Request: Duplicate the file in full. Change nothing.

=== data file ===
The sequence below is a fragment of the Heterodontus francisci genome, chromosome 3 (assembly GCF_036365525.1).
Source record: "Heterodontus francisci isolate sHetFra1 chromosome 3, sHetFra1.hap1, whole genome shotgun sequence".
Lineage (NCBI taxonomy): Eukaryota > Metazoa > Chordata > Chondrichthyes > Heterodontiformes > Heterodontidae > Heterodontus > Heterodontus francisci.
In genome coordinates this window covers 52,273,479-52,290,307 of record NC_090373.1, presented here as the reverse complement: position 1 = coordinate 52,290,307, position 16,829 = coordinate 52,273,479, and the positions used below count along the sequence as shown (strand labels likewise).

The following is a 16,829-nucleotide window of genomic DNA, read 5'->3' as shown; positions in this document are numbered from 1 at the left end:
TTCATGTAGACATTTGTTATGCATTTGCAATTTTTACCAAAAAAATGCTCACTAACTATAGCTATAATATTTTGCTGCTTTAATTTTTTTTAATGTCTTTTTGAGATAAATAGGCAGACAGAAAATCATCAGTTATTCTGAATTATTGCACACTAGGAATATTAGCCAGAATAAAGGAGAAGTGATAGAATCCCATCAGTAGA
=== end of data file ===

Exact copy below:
The sequence below is a fragment of the Heterodontus francisci genome, chromosome 3 (assembly GCF_036365525.1).
Source record: "Heterodontus francisci isolate sHetFra1 chromosome 3, sHetFra1.hap1, whole genome shotgun sequence".
Lineage (NCBI taxonomy): Eukaryota > Metazoa > Chordata > Chondrichthyes > Heterodontiformes > Heterodontidae > Heterodontus > Heterodontus francisci.
In genome coordinates this window covers 52,273,479-52,290,307 of record NC_090373.1, presented here as the reverse complement: position 1 = coordinate 52,290,307, position 16,829 = coordinate 52,273,479, and the positions used below count along the sequence as shown (strand labels likewise).

The following is a 16,829-nucleotide window of genomic DNA, read 5'->3' as shown; positions in this document are numbered from 1 at the left end:
TTCATGTAGACATTTGTTATGCATTTGCAATTTTTACCAAAAAAATGCTCACTAACTATAGCTATAATATTTTGCTGCTTTAATTTTTTTTAATGTCTTTTTGAGATAAATAGGCAGACAGAAAATCATCAGTTATTCTGAATTATTGCACACTAGGAATATTAGCCAGAATAAAGGAGAAGTGATAGAATCCCATCAGTAGA